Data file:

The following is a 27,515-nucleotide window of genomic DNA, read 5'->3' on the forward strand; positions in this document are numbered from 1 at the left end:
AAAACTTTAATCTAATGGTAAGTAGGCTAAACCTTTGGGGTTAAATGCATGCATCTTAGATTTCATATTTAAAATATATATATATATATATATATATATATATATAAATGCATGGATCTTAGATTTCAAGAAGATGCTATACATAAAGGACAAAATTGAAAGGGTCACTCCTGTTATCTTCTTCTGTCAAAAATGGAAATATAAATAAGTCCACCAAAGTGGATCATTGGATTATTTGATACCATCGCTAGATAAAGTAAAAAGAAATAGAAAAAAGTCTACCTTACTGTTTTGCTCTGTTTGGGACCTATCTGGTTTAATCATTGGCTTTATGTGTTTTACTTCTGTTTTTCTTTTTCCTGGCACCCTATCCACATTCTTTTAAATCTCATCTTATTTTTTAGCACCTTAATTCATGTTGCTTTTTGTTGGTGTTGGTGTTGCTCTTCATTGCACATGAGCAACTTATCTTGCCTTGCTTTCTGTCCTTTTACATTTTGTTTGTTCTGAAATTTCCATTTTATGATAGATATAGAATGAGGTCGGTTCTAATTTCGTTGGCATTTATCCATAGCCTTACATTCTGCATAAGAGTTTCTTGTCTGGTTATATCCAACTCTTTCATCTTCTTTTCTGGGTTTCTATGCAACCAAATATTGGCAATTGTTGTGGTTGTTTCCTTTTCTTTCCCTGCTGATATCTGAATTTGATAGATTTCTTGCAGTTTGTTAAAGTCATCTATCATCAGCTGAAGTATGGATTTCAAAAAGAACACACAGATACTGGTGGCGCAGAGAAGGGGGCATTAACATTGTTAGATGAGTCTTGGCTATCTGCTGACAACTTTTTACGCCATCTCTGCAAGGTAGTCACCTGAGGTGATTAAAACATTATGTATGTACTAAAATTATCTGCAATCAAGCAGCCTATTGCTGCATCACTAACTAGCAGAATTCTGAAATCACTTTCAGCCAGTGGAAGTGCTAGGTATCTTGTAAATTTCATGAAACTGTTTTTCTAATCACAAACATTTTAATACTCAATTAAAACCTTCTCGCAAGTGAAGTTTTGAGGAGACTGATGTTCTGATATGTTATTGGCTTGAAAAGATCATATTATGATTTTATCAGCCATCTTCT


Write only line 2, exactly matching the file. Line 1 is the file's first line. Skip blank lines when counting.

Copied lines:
AAAACTTTAATCTAATGGTAAGTAGGCTAAACCTTTGGGGTTAAATGCATGCATCTTAGATTTCATATTTAAAATATATATATATATATATATATATATATATATAAATGCATGGATCTTAGATTTCAAGAAGATGCTATACATAAAGGACAAAATTGAAAGGGTCACTCCTGTTATCTTCTTCTGTCAAAAATGGAAATATAAATAAGTCCACCAAAGTGGATCATTGGATTATTTGATACCATCGCTAGATAAAGTAAAAAGAAATAGAAAAAAGTCTACCTTACTGTTTTGCTCTGTTTGGGACCTATCTGGTTTAATCATTGGCTTTATGTGTTTTACTTCTGTTTTTCTTTTTCCTGGCACCCTATCCACATTCTTTTAAATCTCATCTTATTTTTTAGCACCTTAATTCATGTTGCTTTTTGTTGGTGTTGGTGTTGCTCTTCATTGCACATGAGCAACTTATCTTGCCTTGCTTTCTGTCCTTTTACATTTTGTTTGTTCTGAAATTTCCATTTTATGATAGATATAGAATGAGGTCGGTTCTAATTTCGTTGGCATTTATCCATAGCCTTACATTCTGCATAAGAGTTTCTTGTCTGGTTATATCCAACTCTTTCATCTTCTTTTCTGGGTTTCTATGCAACCAAATATTGGCAATTGTTGTGGTTGTTTCCTTTTCTTTCCCTGCTGATATCTGAATTTGATAGATTTCTTGCAGTTTGTTAAAGTCATCTATCATCAGCTGAAGTATGGATTTCAAAAAGAACACACAGATACTGGTGGCGCAGAGAAGGGGGCATTAACATTGTTAGATGAGTCTTGGCTATCTGCTGACAACTTTTTACGCCATCTCTGCAAGGTAGTCACCTGAGGTGATTAAAACATTATGTATGTACTAAAATTATCTGCAATCAAGCAGCCTATTGCTGCATCACTAACTAGCAGAATTCTGAAATCACTTTCAGCCAGTGGAAGTGCTAGGTATCTTGTAAATTTCATGAAACTGTTTTTCTAATCACAAACATTTTAATACTCAATTAAAACCTTCTCGCAAGTGAAGTTTTGAGGAGACTGATGTTCTGATATGTTATTGGCTTGAAAAGATCATATTATGATTTTATCAGCCATCTTCT